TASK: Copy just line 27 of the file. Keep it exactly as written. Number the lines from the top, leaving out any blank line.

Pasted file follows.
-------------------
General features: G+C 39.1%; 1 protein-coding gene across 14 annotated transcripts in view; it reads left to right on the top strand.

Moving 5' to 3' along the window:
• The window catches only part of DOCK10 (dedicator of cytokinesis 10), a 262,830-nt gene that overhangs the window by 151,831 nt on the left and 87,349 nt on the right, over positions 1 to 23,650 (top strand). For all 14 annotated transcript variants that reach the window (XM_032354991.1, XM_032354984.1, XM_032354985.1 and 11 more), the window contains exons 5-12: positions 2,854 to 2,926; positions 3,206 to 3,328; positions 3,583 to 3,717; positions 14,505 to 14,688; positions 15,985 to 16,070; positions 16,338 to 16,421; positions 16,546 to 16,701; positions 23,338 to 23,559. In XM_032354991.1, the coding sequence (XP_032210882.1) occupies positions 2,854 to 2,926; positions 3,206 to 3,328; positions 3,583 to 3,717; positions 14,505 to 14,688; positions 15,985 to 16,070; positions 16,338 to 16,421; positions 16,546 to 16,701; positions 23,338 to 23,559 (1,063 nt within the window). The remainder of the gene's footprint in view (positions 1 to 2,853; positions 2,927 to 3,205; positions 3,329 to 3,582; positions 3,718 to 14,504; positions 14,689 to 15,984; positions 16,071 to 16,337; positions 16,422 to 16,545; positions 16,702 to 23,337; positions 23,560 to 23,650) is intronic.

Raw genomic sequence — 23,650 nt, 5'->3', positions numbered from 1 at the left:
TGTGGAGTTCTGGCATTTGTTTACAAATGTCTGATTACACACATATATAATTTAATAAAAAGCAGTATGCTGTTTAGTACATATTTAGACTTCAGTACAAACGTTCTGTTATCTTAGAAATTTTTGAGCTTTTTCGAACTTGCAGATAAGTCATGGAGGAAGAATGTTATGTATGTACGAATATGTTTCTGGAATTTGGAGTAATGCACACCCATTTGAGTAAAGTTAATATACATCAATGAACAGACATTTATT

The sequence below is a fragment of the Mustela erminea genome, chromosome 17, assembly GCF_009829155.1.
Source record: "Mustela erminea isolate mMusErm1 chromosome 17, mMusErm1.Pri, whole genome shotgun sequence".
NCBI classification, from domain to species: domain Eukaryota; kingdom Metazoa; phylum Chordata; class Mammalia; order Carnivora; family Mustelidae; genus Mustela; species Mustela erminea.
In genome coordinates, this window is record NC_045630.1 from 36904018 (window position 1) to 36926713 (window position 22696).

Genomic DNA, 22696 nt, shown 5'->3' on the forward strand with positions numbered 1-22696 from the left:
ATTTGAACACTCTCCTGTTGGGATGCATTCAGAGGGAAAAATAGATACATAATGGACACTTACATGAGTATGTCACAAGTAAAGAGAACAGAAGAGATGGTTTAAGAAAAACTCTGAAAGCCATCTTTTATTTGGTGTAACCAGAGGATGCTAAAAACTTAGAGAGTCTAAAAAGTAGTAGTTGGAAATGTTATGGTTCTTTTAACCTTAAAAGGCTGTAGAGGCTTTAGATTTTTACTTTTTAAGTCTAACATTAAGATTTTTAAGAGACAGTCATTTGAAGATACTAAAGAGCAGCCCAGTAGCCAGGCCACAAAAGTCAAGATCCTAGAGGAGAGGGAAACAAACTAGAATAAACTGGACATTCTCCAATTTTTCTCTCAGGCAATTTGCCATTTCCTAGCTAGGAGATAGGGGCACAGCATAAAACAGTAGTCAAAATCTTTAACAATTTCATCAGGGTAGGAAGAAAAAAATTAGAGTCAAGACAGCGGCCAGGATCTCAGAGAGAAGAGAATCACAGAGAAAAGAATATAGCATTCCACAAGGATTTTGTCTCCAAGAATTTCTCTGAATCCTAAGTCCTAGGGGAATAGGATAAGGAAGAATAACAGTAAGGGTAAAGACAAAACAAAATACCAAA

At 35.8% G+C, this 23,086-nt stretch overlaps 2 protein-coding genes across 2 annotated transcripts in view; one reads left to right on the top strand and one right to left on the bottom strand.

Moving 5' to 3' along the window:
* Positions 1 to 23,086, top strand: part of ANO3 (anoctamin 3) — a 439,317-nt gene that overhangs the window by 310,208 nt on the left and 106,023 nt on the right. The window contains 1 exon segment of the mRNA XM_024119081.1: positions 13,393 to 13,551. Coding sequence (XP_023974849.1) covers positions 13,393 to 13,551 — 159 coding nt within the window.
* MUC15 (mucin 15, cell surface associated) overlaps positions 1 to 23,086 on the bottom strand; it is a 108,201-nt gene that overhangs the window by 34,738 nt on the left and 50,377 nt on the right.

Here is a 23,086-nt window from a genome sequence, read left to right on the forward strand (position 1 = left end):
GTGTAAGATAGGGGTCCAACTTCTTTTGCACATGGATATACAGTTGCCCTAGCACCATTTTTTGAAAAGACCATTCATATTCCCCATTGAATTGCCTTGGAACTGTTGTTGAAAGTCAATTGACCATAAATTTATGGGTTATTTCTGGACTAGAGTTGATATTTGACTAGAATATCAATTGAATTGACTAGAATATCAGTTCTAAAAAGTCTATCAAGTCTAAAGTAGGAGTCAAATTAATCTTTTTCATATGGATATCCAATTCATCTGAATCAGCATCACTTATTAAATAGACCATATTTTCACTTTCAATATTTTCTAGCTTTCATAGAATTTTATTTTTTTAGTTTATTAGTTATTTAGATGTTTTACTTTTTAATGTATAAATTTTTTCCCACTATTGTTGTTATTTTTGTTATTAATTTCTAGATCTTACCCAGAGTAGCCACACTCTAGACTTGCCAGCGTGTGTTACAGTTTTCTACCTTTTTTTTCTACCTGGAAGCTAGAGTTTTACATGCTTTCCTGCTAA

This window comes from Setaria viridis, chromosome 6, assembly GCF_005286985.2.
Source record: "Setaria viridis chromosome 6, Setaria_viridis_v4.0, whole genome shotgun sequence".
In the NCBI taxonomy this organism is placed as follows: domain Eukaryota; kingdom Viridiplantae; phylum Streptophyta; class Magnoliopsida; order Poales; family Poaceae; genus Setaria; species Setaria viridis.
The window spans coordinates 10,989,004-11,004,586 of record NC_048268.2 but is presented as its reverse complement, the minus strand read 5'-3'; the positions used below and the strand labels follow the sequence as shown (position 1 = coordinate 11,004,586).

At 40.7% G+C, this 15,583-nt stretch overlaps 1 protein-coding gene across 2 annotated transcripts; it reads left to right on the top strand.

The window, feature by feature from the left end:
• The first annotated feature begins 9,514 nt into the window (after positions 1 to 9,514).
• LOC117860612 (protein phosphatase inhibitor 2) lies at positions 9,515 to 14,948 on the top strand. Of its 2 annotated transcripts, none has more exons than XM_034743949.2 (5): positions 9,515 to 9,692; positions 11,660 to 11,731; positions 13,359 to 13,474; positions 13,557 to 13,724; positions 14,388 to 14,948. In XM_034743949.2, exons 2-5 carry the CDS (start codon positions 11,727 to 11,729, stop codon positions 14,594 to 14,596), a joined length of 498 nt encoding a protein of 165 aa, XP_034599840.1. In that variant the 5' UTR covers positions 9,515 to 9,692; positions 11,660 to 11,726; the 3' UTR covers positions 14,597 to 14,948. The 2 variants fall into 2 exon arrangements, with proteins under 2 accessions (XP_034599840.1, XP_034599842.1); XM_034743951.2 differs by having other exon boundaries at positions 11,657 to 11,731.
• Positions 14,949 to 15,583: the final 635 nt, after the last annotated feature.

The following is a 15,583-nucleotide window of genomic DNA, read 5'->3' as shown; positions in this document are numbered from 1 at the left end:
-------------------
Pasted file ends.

The following is a 15,583-nucleotide window of genomic DNA, read 5'->3' as shown; positions in this document are numbered from 1 at the left end: